Prop 2 lawsuit: Advocates want law 'reinstated;' law professor doubts it'll happen
(KUTV) — A lawsuit now challenges state changes to voter-approved Prop 2, the medical marijuana initiative, which lawmakers altered and Gov. Herbert signed — just two days after the proposition took effect.
It calls the Legislature’s passage of the Utah Medical Cannabis Act, dubbed a “compromise” bill, an “unconstitutional violation” of the “right of the people to directly pass legislation through the initiative process,” and accused the LDS Church of “domination and interference” in the back-and-forth over medical marijuana.
The suit asks a court to block the compromise measure, and reinstate Prop 2 as Utah law.
“Is this lawsuit a long shot?” 2News asked Christine Stenquist, leader of the pro Prop2 group TRUCE, and who uses marijuana to ease the pain from a brain tumor.
“I think anytime you challenge the government, it’s a long shot,” she said. “It may be a long shot, but it’s definitely one that has to be done.”
She’s a plaintiff in the case, as is Doug Rice, head of the Utah Epilepsy Association. His adult daughter suffers from dangerous seizures multiple times a day. Rice said lawmakers ignored patients in the compromise.
“We’re in uncharted terrain here,” Paul Cassell, University of Utah law professor, former federal judge, and ex-prosecutor said. “I think it’s good to have this lawsuit filed, but I don’t think it’s going to ultimately succeed.”
Cassell pointed to Article VI of the Utah Constitution that gives voters power to “initiate any desired legislation and cause it to be submitted to the people.”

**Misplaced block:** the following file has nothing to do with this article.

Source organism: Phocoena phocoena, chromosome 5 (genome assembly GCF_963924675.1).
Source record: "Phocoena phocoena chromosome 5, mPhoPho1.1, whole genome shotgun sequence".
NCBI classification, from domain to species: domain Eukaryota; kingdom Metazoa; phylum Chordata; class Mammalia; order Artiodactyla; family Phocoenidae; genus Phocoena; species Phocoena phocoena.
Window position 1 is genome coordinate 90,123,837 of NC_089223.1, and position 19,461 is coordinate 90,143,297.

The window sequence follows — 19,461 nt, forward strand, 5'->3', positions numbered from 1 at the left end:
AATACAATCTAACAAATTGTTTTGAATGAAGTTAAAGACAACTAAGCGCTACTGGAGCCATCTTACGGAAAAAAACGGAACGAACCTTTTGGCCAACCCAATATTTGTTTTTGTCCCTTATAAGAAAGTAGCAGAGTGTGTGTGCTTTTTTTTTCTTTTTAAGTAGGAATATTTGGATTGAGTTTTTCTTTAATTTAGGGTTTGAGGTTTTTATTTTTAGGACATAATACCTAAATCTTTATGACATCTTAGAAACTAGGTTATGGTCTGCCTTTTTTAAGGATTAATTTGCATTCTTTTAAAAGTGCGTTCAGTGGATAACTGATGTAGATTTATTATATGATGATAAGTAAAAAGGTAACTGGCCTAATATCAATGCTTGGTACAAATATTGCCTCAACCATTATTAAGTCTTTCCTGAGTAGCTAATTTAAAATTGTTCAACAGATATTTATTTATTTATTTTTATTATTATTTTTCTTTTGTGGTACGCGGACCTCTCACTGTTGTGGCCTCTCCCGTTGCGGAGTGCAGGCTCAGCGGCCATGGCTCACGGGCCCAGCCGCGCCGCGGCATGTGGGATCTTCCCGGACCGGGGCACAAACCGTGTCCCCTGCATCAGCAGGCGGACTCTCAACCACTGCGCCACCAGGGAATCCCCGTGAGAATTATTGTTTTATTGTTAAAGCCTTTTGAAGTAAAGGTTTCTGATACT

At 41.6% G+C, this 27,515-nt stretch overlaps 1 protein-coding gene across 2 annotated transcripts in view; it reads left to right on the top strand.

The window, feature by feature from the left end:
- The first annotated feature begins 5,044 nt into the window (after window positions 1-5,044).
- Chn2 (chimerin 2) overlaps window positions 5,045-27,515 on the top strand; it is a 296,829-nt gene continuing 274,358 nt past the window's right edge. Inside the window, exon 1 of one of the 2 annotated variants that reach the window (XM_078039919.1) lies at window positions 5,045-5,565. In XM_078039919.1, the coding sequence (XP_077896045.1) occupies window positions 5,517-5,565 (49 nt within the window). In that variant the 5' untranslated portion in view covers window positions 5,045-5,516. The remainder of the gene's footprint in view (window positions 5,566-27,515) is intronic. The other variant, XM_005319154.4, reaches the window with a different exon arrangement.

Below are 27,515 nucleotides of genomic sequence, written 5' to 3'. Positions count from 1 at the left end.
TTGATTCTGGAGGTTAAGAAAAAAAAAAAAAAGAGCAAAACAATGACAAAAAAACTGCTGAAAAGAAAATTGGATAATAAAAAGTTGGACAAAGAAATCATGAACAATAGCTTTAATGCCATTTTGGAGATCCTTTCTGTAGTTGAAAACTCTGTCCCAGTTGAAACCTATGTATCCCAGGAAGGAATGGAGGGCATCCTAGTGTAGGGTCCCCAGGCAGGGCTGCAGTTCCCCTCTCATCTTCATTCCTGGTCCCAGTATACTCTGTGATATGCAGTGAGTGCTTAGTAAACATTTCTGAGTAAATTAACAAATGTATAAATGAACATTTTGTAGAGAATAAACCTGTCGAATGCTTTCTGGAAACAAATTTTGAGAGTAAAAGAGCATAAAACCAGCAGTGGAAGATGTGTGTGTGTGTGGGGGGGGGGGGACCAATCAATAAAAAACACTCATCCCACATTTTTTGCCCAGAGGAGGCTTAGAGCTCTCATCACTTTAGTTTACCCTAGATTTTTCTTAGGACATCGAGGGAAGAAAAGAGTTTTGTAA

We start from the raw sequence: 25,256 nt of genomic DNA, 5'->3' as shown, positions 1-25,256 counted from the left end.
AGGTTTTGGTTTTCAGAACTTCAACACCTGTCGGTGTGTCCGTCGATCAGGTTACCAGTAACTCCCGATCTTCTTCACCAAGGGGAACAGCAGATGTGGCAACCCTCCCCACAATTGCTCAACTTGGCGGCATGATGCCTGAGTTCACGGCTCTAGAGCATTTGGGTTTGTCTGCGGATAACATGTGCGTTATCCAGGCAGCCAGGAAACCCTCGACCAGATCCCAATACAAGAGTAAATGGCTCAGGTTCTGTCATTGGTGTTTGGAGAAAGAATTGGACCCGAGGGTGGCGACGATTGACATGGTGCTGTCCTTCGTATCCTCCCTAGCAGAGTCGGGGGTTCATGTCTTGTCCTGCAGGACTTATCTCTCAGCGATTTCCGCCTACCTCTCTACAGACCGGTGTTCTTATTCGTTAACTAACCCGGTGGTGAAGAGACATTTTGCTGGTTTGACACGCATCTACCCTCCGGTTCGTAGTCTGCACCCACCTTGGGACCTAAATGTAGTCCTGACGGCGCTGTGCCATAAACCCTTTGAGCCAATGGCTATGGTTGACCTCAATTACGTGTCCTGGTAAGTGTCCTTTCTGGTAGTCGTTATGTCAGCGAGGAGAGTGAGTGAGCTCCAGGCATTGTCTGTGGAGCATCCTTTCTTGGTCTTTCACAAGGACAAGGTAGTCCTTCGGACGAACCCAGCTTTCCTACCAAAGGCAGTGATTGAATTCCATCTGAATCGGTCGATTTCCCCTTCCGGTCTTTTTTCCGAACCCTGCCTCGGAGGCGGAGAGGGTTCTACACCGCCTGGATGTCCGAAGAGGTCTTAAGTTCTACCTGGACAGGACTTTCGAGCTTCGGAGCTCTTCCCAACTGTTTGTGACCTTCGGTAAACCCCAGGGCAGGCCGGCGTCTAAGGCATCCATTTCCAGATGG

“So the Constitution allows the voters to pass laws by initiative,” he said. “But it doesn’t prohibit the Legislature from then going in and changing it.”
A spokesman for the LDS Church said it does not have a statement on the new suit, but earlier it said it worked “with medical professionals, law enforcement, educators and many other groupsto seek the best for the people of Utah, to provide relief from pain and suffering, especially where children are concerned.”
The Utah Attorney General’s Office, which will defend the state, said the suit “raises important constitutional issues,” but also asserted “the Legislature does have the power to create, repeal or amend all laws (including laws passed by ballot initiatives.)”
Named as defendants: Gov. Herbert and Dr. Joseph Miner, executive director of the Utah Department of Health.
The attorney for Stenquist and Rice is Rocky Anderson, former Salt Lake City mayor. He said he will request an expedited hearing on the case, and expects it will be ultimately decided by the Utah Supreme Court.